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I'm the new superhero on the block. I've got the classic powerset - super-strength and super-durability. I don't have to worry one bit about your average thug hurting me.

On the contrary, I'm really worried about me hurting the average thug.

See, I've got my cape and mask ready, and I want to go bust up some drug dens, but I don't want to give anyone anything worse than a bruise, and I'm kinda new to my strength.

So, how do I knock someone out without any serious risk of injury?

  • I could just punch them in the face, but I know that One Punch Can Kill even without super-strength to worry about
  • The police use Tazers, but those cause people to fall, and falling is inherently dangerous.
  • I could forget knocking them out and just force them into handcuffs, but I'm scared I might break someone's arm by accident

Anyone have any better ideas?

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    $\begingroup$ Sora2455, as mentioned by @JBH, please don't make edits to your question that invalidate existing answers. I have rolled back your edit. It's fine to ask a new question about how to safely capture someone, however. In doing so you'll likely want to link to this question and highlight the differences. $\endgroup$ – a CVn Jan 1 '18 at 11:53
  • $\begingroup$ Related: worldbuilding.stackexchange.com/questions/81240/… $\endgroup$ – codebreaker Jan 2 '18 at 15:31

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As has been noted, you cannot safely render someone unconscious. Even disabling techniques such as tasers carry a risk of killing. There's a reason that most people refer to such weapons as "Less than Lethal" weapons, not 'Non-lethal.'

So...

Frame Challenge: You don't need to knock them out

In fact, you shouldn't. You have super strength. Even for a normal-strength person, any physically-based means of rendering someone unconscious carries a risk of damage or death. You are strong enough to (potentially) tie steel girders into pretzels. The difference between 'hard enough to knock out' and 'hard enough to kill' is pretty minor by your standard.

So, you do what the police do.

You learn how to restrain, not knock out. You put someone into a position where their mobility is extremely limited, and then you lock them in that position. This is why the police carry handcuffs and zip ties. All of these things are available for sale on the open market, go buy a bunch. Then practice, practice, practice. Handcuffs and double-loop zip tie cuffs are extremely fast to apply if you have used them enough. Heck, just look at how fast a cowboy at a rodeo can hogtie a steer.

The advantage you have with your super strength and durability is that you can easily hold a criminal nice and still so you can apply the restraints quickly and easily, and all of their flailing about isn't going to hurt you.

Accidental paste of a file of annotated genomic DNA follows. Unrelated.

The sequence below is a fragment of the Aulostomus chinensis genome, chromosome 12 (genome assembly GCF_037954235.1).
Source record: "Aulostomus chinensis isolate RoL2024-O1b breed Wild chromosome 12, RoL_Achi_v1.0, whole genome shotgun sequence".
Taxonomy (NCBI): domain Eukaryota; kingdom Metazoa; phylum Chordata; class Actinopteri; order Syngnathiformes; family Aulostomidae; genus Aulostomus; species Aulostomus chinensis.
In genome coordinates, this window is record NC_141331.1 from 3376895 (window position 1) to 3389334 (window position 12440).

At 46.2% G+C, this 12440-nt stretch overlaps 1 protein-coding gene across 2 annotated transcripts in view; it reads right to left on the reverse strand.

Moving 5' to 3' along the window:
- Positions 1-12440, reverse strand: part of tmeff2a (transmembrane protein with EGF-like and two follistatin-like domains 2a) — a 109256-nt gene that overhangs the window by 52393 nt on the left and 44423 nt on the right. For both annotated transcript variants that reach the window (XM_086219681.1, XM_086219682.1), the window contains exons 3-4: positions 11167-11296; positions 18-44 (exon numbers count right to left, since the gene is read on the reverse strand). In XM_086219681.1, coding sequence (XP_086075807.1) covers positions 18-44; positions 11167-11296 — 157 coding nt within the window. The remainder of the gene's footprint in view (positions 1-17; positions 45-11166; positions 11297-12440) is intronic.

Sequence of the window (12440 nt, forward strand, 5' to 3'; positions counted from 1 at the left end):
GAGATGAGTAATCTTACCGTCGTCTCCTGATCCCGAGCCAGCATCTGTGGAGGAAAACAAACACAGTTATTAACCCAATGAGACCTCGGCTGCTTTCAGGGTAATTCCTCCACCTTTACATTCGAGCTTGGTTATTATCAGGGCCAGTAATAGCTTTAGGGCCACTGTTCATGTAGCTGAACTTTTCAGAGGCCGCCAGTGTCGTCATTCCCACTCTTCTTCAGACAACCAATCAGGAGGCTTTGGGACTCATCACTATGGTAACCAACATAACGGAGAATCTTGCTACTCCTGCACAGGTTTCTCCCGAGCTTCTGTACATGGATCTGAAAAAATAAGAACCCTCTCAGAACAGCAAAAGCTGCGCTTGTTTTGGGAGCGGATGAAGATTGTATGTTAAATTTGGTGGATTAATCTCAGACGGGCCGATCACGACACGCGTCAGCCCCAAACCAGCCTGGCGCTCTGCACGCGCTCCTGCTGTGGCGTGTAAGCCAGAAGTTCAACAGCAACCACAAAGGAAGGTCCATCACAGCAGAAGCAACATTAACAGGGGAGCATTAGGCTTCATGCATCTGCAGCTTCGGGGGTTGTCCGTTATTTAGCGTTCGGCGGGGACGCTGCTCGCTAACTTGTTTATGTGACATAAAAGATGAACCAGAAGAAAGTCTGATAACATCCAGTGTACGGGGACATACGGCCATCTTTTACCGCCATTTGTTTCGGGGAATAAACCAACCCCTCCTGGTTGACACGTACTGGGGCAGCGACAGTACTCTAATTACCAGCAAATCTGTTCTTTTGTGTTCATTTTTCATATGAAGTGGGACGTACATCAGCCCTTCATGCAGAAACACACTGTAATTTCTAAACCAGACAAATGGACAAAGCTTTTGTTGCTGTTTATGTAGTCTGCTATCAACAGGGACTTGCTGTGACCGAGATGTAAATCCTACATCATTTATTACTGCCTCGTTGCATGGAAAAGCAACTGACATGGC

So...when you go into a situation full of 'random thugs' it should look less like your standard superhero going in punching and flailing. You should just move from criminal to criminal, breaking their weapons, setting them face-down on the ground, then positioning their arms and legs behind them and tying all four appendages together.

Someone who is that thoroughly restrained is not likely to be any more of a threat than someone who is unconscious. If their weapon is in pieces and they can't move...they are subdued. No need for the risky proposition of rending them unconscious.

(Note: This is sort of like how Spiderman handles crooks. He doesn't have to knock them out...he just hits them enough to daze/disarm them, then webs them to a solid object til the police arrive)

In short, it should look more like a hogtying competition at a rodeo than a proper fight.

Heck, as a Super, you could probably even get a company to 'endorse' you and manufacture 4-strand heavy-duty zip tie cuffs designed specifically for that purpose.

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I don't have to worry one bit about your average thug hurting me.

So you don't need to knock people out.

Note that ordinary superheroes (the police) don't knock people out (and a taser does not do this ). In particular policing in my country (Ireland) is essentially unarmed and the police normally tackle and subdue criminals (violent ones) without extreme force. It's a given that you use minimal force under all circumstances.

On the contrary, I'm really worried about me hurting the average thug.

Worry about assault charges and becoming a murderer yourself.

In the UK and Ireland hitting someone in the head is considered a major step up in the severity of an assault. It can be considered attempted murder in some circumstances. If someone dies you can be charged with murder and would probably be charged with manslaughter.

See, I've got my cape and mask ready, and I want to go bust up some drug dens, but I don't want to give anyone anything worse than a bruise, and I'm kinda new to my strength.